Imagine it’s wintertime. This is a time you or someone you know gets a cold. You cough and sneeze and feel terrible. Maybe you go to bed for a couple of days or keep going – just! What’s going on inside you at this time?
It’s a busy time for microorganisms. The pathogenic microorganisms (commonly called germs or bugs) have got past the first line of the body’s defence (skin, tears and mucus) and have entered the body. Your immune system kicks in and fights back to destroy the pathogens causing the infection.
People transmit infection by spreading microorganisms (germs) from one person to another.
Some germs can be spread through the air (such as the common cold). Tiny water droplets loaded with microorganisms shoot out of our mouths and noses when we sneeze or cough. If these land on someone else and get into their eyes, nose or mouth, they can easily get infected with pathogenic microorganisms.
Other microorganisms are spread through physical contact. This can happen either directly from one person to another or by touching something that the infected person has also touched (a door handle or water bottle, for example).
Some places harbour more harmful bacteria and viruses than others. Watch out for places where there are lots of people, like cafeterias and classrooms, and for things that people touch a lot, like door handles, cell phones and computer keyboards. You should wash your hands more when in places that are potentially dangerous or when handling items that people are touching all the time.
We have learned to control our environment to help prevent being infected by these pathogens, but this has only happened in recent years.
During the American Civil War (1861–1865), more soldiers died of infection than any other cause. This is where we learned about the importance of personal hygiene, like washing our hands with soap and water. We also learned about sanitation, disinfectants, antiseptics and vaccines.
Discovery of cures for pathogenic diseases began in 1928, when Alexander Fleming discovered penicillin (the mould that killed bacteria).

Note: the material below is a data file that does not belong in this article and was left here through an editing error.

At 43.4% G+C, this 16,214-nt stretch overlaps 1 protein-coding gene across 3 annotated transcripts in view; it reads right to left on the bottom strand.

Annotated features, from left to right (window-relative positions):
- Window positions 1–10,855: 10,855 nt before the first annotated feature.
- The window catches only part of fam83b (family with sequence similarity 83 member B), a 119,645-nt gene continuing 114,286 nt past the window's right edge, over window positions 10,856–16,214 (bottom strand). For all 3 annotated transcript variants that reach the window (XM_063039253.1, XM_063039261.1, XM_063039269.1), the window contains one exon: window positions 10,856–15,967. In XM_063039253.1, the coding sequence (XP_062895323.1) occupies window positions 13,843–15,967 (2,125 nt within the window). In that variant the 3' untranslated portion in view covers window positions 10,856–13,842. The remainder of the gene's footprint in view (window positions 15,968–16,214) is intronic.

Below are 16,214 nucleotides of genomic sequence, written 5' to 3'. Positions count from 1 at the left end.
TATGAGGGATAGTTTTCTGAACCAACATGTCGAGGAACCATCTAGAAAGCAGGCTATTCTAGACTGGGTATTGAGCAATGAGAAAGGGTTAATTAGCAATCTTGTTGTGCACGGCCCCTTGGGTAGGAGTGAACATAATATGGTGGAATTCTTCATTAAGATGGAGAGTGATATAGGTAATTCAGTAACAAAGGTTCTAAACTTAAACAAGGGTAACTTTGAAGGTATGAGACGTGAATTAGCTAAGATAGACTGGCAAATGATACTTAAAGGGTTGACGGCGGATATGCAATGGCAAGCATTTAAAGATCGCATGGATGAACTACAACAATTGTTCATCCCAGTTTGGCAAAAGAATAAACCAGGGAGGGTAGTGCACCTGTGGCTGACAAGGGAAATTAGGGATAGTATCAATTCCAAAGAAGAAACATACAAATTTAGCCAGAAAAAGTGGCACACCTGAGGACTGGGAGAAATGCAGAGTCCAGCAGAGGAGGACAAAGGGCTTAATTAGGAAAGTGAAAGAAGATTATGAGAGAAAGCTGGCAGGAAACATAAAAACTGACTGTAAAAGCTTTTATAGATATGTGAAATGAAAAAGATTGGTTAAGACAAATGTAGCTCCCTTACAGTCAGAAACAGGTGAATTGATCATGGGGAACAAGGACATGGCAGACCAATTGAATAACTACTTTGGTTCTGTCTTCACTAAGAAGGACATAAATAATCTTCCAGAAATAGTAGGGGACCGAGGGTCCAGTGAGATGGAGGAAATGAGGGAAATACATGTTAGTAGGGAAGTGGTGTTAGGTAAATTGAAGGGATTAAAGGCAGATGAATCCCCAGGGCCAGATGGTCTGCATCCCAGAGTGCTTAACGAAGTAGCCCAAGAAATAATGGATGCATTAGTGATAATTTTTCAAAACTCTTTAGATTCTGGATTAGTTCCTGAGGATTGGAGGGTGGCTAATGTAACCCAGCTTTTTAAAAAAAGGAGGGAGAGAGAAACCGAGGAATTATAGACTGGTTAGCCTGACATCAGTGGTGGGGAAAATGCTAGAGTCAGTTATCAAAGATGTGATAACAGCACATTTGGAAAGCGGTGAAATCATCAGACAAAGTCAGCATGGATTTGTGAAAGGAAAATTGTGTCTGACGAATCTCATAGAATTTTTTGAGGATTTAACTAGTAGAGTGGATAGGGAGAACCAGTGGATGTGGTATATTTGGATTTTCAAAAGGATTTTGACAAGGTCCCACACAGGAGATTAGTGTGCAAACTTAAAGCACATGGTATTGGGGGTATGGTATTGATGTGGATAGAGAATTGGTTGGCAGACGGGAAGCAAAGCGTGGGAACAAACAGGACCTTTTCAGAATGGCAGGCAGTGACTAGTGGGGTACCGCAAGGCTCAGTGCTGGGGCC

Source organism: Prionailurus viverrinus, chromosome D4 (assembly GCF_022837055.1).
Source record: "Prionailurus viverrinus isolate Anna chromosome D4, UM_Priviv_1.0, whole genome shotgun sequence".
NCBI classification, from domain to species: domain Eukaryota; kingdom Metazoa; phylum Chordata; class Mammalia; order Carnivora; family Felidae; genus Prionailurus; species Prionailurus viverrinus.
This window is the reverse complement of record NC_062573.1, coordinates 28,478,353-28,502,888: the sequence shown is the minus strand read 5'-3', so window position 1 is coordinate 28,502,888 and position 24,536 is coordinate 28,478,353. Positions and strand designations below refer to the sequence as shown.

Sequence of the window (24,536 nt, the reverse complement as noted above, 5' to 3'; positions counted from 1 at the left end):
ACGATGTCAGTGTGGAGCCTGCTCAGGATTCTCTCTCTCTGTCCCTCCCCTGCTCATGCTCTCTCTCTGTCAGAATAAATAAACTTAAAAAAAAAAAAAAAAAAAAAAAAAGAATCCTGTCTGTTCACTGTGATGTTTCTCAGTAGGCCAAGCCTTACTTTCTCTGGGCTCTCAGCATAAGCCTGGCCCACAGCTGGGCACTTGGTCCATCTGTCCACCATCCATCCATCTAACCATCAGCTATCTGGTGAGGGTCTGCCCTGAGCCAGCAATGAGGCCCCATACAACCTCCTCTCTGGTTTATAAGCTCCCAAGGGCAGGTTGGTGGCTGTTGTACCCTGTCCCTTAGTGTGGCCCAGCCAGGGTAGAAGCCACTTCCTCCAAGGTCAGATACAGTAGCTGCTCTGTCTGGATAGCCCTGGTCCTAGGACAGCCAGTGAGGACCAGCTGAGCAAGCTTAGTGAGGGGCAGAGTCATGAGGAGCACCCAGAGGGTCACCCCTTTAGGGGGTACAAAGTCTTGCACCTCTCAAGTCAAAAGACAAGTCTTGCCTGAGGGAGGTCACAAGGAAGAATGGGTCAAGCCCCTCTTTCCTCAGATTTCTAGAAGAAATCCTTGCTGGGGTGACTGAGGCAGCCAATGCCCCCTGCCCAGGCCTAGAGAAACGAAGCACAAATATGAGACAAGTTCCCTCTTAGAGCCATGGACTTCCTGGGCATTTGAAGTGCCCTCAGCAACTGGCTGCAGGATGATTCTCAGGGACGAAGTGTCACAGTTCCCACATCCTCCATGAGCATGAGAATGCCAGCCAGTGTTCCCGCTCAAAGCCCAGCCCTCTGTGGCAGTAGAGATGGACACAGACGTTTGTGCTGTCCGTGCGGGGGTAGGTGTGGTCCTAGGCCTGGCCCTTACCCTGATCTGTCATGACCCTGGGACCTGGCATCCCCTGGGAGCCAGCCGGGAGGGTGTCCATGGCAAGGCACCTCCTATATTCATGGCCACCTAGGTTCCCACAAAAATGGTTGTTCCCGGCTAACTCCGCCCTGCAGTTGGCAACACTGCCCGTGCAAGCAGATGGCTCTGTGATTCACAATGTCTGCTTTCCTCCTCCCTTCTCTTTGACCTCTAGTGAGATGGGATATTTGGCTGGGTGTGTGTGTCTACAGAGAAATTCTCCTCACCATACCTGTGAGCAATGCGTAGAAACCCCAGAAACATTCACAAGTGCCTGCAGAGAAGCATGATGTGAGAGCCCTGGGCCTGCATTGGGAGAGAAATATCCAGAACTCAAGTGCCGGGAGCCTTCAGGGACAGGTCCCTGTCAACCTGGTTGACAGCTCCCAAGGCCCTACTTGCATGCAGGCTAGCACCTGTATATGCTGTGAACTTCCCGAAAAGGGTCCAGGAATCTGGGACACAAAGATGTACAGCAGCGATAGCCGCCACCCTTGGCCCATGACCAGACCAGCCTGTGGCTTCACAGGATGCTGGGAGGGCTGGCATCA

Vaccination (developed in the 1800s) is a way to prevent infection. District Health Boards recommend being vaccinated (immunised) against certain diseases to stop us catching them and infecting others.
Eating healthy food, keeping physically fit and getting enough sleep help to keep us healthy, which is important because that strengthens our immune systems to fight off pathogenic microorganisms.
There are a number of simple steps you can take every day to help prevent spreading cold and flu viruses:
- Wash and dry your hands often. Wash for at least 20 seconds using soap, which kills the germs.
- Wash your hands before you eat, every time. This is to stop germs spreading to your food, which you then eat.
- Use tissues for sneezing or coughing into and throw them away immediately.
- If you don’t have a tissue, cough or sneeze into the crook of your arm so the germs are not sprayed out into the air for others to breathe in.
- Avoid touching your eyes, nose and mouth to stop you spreading your germs when you touch other things.
Epidemics and pandemics
An epidemic is defined as a disease or health-related issue that is showing up in more cases than would normally be expected. A pandemic refers to a global spread of an illness or disease. Before scientists knew how viruses passed from one person to the next, many people died in pandemics. From 1918–1919, a flu pandemic known as the ‘Spanish flu’ killed between 50–100 million people across the world – that’s 2.5–5% of the total population of the world at that time!
The COVID-19 pandemic showed how a new virus can cause extraordinary harm. The global scientific community work together to provide evidence-based advice for governments and communities to follow and to devise with vaciines.
Take a look at vaccination – this is a way of preventing some diseases by using your immune system to protect you. Discover more about the history of vaccination, as well as current immunisation in New Zealand.
Florence Nightingale has some great advice for us today. Read Florence Nightingale – a pioneer of hand washing and hygiene for health.
Find out more the first and second line of defence that your body uses to fight infection.
Explore a Māori perspectives – in the article Rongoā Māori and then follow up with the activity Using rongoā Māori.
These activities introduce some of the big science ideas related to our immune system.